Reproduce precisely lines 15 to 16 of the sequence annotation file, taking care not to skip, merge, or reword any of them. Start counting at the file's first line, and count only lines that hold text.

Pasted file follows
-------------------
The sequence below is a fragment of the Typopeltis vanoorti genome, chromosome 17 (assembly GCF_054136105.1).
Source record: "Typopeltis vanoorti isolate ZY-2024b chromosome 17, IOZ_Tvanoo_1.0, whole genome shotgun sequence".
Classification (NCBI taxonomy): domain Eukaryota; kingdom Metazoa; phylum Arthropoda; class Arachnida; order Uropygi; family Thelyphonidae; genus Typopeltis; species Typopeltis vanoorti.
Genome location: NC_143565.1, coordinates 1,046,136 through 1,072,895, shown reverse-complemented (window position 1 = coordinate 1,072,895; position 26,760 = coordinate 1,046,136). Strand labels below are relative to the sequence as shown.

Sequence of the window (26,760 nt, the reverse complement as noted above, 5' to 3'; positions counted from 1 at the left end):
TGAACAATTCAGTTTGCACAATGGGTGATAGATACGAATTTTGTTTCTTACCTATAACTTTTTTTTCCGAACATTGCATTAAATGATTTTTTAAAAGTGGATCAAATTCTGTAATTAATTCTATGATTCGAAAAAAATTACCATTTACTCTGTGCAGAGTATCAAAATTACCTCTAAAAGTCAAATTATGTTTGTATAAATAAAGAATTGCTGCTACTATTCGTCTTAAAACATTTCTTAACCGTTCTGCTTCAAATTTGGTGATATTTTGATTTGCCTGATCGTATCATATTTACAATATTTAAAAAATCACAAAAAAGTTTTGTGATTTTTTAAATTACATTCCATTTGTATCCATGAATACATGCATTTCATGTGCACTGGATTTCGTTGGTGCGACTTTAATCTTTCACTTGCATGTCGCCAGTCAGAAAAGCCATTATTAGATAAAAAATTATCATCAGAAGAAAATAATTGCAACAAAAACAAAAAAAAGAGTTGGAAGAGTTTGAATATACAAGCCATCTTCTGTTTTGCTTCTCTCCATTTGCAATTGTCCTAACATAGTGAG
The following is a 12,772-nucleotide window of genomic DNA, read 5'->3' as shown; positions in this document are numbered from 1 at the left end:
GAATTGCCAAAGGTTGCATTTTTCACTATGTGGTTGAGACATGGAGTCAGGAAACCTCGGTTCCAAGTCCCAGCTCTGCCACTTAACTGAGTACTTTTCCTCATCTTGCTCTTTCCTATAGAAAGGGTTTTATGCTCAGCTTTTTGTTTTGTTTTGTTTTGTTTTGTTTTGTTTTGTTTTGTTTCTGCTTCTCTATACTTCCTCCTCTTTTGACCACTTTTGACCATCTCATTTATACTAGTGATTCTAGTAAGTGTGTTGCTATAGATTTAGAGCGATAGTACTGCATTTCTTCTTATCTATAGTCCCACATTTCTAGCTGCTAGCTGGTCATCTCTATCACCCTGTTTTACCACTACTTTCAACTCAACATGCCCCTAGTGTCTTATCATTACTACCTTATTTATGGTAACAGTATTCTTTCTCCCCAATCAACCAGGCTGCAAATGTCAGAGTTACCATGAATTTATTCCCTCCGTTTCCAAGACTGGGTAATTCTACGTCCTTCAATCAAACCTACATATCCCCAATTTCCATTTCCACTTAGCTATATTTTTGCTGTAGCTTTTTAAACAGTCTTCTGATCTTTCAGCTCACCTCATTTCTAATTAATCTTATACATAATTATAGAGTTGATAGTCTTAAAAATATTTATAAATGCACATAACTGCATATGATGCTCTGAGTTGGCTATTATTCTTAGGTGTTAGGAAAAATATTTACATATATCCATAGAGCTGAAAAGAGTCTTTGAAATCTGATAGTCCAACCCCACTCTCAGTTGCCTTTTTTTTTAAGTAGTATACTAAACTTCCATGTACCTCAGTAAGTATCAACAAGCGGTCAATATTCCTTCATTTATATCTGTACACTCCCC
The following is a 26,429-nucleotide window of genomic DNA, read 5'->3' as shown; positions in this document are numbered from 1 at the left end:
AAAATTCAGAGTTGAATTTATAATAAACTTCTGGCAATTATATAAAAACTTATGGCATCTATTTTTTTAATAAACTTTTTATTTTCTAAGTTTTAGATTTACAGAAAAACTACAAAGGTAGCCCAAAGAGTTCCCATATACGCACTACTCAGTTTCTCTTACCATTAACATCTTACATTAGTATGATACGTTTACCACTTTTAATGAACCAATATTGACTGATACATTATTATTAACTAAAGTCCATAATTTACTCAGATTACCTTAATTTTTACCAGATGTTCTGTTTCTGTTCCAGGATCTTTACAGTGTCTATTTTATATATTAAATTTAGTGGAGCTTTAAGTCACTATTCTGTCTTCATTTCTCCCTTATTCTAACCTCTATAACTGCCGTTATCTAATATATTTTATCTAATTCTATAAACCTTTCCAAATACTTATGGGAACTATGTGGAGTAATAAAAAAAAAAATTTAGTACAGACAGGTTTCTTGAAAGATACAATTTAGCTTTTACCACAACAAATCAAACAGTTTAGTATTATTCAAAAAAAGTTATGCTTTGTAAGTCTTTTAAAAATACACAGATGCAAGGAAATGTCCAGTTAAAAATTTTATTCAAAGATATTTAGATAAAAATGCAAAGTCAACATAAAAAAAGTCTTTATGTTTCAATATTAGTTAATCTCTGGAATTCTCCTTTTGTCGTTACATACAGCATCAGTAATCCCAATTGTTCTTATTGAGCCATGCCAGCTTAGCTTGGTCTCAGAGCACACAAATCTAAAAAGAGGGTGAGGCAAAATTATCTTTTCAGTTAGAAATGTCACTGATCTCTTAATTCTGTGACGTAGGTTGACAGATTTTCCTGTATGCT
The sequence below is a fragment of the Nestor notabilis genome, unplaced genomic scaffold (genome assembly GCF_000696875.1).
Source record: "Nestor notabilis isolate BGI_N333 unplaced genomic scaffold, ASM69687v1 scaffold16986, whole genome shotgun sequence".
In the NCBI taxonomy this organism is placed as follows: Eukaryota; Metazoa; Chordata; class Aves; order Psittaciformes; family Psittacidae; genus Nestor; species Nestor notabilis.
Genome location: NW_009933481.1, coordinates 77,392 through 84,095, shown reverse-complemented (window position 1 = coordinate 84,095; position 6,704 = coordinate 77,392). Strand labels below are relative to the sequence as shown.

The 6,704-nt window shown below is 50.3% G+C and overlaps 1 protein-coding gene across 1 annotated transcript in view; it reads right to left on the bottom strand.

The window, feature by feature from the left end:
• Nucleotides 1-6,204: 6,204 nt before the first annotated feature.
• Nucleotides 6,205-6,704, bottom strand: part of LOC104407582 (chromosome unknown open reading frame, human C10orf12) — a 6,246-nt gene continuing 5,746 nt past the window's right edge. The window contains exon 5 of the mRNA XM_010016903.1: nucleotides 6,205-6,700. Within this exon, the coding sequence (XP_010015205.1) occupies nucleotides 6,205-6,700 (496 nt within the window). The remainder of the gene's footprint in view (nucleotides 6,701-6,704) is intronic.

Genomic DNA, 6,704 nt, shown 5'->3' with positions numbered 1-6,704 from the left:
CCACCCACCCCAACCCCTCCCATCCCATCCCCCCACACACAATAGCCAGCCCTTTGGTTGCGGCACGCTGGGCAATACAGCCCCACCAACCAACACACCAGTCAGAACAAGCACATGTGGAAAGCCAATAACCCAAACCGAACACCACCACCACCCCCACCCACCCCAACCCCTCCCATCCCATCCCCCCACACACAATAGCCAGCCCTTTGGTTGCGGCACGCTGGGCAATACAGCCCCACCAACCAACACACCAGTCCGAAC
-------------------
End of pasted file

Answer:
The 6,704-nt window shown below is 50.3% G+C and overlaps 1 protein-coding gene across 1 annotated transcript in view; it reads right to left on the bottom strand.

The window, feature by feature from the left end: